Who shares wins
Armed with their theories and their statistical models, economists are increasingly marching off to occupy distant intellectual territory: marriage (Gary Becker), racial segregation (Thomas Schelling), obesity (David Cutler) and whether it matters whether your child goes to school with bright kids (Caroline Hoxby).
The practice – which has been around for a while – is often termed “economic imperialism”, perhaps because of the less-than-heartfelt welcome the natives usually extend to the economic explorers.
I am all in favour of economists venturing into new territory – and receiving incursions from outside – but the practice isn’t quite as productive as it should be.
Take the experience of Emily Oster, a young assistant professor of economics at Chicago with a big reputation. One of her celebrated articles is an analysis of the Aids epidemic in Africa: she offers her own epidemiological model and concludes that the virus is best fought by treating other sexually transmitted diseases. The research was published in the prestigious Quarterly Journal of Economics (QJE) in May 2005.
But Oster’s conclusion is probably wrong. Epidemiologists embraced the idea of treating other sexually transmitted diseases a long time ago, but it has been discredited (to their deep disappointment) by a series of rigorous clinical trials. Oster says that the most convincing evidence came out after her paper was written; still, she has repeated her recommendations more recently in Esquire magazine.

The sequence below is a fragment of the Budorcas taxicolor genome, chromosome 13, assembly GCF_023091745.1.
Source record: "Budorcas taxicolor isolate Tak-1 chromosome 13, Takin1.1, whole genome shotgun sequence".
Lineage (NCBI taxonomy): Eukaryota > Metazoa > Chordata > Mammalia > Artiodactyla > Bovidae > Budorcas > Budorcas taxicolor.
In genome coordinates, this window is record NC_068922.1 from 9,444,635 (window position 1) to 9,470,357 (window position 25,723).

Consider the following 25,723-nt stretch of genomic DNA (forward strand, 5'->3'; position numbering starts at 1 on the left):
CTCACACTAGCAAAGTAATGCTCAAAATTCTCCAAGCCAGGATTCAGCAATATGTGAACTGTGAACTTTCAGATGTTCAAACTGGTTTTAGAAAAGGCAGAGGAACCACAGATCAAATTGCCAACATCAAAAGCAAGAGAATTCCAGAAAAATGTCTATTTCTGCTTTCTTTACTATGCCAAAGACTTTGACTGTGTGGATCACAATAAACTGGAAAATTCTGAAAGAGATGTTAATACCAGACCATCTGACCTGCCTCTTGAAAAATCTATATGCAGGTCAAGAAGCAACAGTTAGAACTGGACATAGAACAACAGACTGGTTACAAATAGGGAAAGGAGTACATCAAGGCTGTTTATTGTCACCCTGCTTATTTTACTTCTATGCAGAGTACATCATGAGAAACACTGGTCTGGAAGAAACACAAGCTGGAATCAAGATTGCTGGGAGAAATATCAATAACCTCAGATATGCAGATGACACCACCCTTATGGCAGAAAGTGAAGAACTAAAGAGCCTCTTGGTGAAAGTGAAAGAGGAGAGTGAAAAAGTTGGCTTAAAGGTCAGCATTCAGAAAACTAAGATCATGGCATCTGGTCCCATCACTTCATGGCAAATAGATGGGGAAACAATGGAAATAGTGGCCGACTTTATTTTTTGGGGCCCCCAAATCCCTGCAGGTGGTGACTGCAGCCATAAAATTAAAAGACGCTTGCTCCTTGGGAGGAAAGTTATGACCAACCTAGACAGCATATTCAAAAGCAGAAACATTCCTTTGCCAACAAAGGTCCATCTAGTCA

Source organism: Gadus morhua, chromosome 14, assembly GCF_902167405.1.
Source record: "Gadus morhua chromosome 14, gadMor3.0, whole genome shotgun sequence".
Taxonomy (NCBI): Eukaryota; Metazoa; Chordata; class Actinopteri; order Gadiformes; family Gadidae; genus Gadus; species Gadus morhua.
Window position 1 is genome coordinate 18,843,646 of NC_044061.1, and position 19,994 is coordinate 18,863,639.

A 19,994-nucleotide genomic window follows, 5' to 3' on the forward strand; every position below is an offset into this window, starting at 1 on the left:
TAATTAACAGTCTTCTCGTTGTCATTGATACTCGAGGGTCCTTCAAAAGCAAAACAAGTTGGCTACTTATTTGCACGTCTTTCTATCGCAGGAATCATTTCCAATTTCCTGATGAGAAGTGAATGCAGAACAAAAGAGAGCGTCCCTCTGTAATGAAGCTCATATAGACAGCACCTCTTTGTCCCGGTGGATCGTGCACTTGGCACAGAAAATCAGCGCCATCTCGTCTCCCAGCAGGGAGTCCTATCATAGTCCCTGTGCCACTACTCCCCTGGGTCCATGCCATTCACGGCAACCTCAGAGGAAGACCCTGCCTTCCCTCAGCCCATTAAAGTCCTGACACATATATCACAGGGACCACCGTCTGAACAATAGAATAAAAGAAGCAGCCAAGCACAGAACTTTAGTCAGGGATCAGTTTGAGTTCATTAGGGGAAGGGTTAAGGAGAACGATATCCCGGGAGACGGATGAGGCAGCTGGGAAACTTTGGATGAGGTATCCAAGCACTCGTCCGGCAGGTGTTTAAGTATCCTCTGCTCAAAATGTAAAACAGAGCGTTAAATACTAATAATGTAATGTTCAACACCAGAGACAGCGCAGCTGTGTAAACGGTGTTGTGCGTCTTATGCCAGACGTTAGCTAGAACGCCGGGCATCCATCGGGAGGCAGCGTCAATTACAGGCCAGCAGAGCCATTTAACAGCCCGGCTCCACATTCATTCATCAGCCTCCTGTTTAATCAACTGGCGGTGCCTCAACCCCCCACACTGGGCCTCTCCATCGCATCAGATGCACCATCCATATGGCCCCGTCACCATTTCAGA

Oster also made a mistake in handling her data. The error – which she has acknowledged, and which makes a modest but noticeable difference to her calculations – was quickly spotted when I asked two epidemiologists to review her research. The QJE will be publishing a correction.
Oster quite reasonably says that her article has other merits. But it might have been much better if the epidemiologists had taken a look long before the FT got involved.
The problem is that the economists couldn’t get the epidemiologists to take the research seriously enough to comment. Oster tells me that she tried, but she couldn’t name an epidemiologist who was familiar with her QJE paper. And Larry Katz, the QJE editor who published Oster’s paper, acknowledges that the epidemiologists would not typically agree to review papers for the QJE.
Different academic disciplines should talk to each other more – but that is easy to say. “Every discipline develops a different set of things they care about,” says Michael Kremer, a Harvard economist.
Kremer has studied the impact of aid on the performance of schools, and that meant working with education experts. He focused on the statistical robustness of the research; they were worrying about whether the tests being given to students were valid. “Both are right, but the difference in areas of concern means that it takes a lot of work to communicate.”
It is not just the economists who struggle to collaborate. I recently read a book by the physicist Neil Johnson who believes physics is a better tool than economics for understanding financial markets. I was disappointed to find no evidence that Johnson cared what economics actually said about financial markets, which would have been helpful if he aimed to refute it.
Still, there are reasons for optimism. Princeton economist Alan Krueger is working with the psychologist (and winner of the Nobel prize in economics) Daniel Kahneman. The “neuroeconomists” talk to the neuroscientists, if only to beg the use of their brain-scanners. And Gary Becker, another Nobel laureate and the economic emperor himself, also holds a sociology professorship.
It is not so easy for younger economists to be taken seriously by others. Something tells me that is not going to curb their ambitions.